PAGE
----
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GHANA SPENDING $290 MILLION A YEAR ON POOR SANITATION

Health & Lifestyle

According to a study conducted by the World Bank, Ghana spends US$290 million annually fighting poor sanitation.

According to a study conducted by the World Bank, Ghana spends US$290 million annually fighting poor sanitation.

This is equivalent to $12 per person per year, or 1.6 per cent of the country’s gross domestic product.

The Minister for Sanitation and Water Resources, Cecilia Abena Dapaah, made these startling facts known when her ministry took its turn at a Meet the Press engagement yesterday in Accra.

Economic sense

“It makes a lot of economic sense to invest in sanitation because every dollar invested in sanitation yields $5 dividends,” Mrs Dapaah said.

The Minister added that there has been significant improvement to sanitation services delivery in the cities in recent times.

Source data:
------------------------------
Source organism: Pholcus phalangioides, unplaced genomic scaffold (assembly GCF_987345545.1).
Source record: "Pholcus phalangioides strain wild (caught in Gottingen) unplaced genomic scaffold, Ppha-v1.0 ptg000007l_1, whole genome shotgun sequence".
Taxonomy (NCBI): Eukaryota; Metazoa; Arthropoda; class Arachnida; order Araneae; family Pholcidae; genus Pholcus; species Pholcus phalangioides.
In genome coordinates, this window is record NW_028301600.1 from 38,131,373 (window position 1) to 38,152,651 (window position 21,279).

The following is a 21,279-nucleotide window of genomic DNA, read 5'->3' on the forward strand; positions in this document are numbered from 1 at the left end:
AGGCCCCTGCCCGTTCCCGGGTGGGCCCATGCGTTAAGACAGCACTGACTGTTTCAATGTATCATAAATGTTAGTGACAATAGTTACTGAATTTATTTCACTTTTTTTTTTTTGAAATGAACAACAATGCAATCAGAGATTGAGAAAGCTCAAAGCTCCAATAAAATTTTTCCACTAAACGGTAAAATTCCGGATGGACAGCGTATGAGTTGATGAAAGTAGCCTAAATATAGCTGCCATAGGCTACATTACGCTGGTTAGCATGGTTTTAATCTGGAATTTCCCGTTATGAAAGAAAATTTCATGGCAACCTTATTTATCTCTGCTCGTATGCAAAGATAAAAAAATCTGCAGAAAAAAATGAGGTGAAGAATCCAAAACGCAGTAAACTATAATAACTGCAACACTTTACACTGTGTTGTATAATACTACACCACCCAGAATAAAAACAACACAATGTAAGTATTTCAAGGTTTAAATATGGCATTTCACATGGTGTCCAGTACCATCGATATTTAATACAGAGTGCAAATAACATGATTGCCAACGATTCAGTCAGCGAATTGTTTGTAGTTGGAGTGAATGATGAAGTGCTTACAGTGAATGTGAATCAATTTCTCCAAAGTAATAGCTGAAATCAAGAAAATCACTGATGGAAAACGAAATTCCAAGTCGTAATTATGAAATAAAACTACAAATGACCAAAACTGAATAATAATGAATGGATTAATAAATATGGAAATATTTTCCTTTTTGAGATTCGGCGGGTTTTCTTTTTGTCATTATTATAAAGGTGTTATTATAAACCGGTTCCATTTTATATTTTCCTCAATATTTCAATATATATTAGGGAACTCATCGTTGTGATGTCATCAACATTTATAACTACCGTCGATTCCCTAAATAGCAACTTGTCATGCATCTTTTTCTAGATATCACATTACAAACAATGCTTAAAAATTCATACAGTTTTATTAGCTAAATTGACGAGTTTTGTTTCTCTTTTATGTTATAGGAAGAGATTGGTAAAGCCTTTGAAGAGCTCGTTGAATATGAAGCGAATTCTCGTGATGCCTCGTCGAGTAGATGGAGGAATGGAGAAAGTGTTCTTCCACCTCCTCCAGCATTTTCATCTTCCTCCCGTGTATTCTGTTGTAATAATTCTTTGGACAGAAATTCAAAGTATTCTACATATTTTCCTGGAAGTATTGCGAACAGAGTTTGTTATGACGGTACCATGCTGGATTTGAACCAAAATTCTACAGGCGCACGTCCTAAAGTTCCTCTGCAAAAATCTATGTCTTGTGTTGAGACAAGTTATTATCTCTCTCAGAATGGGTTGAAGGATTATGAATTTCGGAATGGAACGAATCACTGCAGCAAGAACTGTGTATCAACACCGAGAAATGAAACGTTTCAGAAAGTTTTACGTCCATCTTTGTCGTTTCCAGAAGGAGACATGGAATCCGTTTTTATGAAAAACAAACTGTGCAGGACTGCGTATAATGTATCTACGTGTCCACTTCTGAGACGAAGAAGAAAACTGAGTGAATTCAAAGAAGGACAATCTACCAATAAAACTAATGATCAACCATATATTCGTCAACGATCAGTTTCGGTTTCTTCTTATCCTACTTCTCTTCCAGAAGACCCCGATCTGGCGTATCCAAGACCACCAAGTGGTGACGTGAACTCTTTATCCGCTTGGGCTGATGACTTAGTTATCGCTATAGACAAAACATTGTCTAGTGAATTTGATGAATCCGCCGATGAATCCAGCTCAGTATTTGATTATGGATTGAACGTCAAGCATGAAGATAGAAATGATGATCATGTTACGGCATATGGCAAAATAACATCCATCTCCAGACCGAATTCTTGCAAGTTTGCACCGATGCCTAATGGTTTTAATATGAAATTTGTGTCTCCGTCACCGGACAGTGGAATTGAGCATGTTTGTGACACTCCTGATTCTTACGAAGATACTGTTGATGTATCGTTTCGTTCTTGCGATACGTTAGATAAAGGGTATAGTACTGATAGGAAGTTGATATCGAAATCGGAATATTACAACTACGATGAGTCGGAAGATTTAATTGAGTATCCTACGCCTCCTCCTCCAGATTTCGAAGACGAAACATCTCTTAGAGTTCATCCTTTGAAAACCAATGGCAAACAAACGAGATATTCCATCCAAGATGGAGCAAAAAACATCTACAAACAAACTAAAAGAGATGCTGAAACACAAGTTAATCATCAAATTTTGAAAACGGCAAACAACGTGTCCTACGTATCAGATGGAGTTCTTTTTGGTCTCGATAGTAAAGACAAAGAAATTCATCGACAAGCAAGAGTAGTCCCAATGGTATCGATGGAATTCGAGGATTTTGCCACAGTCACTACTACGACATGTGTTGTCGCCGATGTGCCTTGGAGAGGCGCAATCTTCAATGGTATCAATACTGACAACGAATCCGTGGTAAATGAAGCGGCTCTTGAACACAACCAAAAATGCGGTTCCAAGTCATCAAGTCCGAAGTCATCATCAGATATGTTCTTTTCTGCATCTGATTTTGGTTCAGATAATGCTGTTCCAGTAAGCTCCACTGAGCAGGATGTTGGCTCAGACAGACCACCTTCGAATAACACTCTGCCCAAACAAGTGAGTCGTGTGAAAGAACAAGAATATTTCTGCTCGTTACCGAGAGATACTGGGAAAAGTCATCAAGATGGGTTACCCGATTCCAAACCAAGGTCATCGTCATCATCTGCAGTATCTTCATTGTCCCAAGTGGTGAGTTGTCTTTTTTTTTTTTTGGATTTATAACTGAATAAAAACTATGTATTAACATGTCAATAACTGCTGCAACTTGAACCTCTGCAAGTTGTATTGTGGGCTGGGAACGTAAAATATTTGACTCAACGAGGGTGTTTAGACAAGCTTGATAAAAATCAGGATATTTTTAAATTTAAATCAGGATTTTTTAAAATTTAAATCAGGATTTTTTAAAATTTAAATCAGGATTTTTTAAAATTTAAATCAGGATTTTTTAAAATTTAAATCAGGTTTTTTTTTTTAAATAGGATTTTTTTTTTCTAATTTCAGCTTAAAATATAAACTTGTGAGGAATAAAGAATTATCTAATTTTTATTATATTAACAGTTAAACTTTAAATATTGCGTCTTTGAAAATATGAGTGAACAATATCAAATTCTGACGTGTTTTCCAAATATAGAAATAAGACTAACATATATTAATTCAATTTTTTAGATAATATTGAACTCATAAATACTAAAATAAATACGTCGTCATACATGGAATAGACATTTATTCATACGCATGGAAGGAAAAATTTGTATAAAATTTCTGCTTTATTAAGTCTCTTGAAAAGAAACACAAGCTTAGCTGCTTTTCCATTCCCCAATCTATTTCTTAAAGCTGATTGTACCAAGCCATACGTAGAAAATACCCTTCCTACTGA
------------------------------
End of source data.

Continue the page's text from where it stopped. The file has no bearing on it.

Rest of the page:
“According to the 2019 report released by the Ministry of Monitoring and Evaluation, 75 per cent of the solid waste generated in the urban centres is now properly managed,” she said.

Return of the tankansle

Mrs Dapaah disclosed plans by the government to return to the practice of the old days, when men in khaki uniforms would go into compounds and private homes to sample water pots for mosquito eggs or check chamber pots for the scent of fresh urine.

In line with the vision of making a strong statement against poor sanitation, sanitation guards will be deployed from July into communities to ensure strict adherence to by-laws, the Minister said.

“The ministry has decided to facilitate the deployment of sanitation guards, popularly known as ‘saman-saman’, by July this year in the MMDAs [metropolitan, municipal and district assemblies] to strengthen the enforcement of the sanitation by-laws to maintain cleanliness in our cities and towns,” she announced.

Policy review

Mrs Dapaah also said that her ministry has found it appropriate to review the 2010 environmental sanitation policy, which provides guidance and vision for the MMDAs to implement sanitation in a structured and holistic manner.

In an effort to ensure strict adherence to the various national and local laws relating to the environmen, the ministry has also begun putting together a comprehensive and consolidated set of sanitation laws.

“It will serve as the primary reference document for the preparation of local by-laws as well as enhancing successful prosecution of sanitation offenders,” Mrs Dapaah said.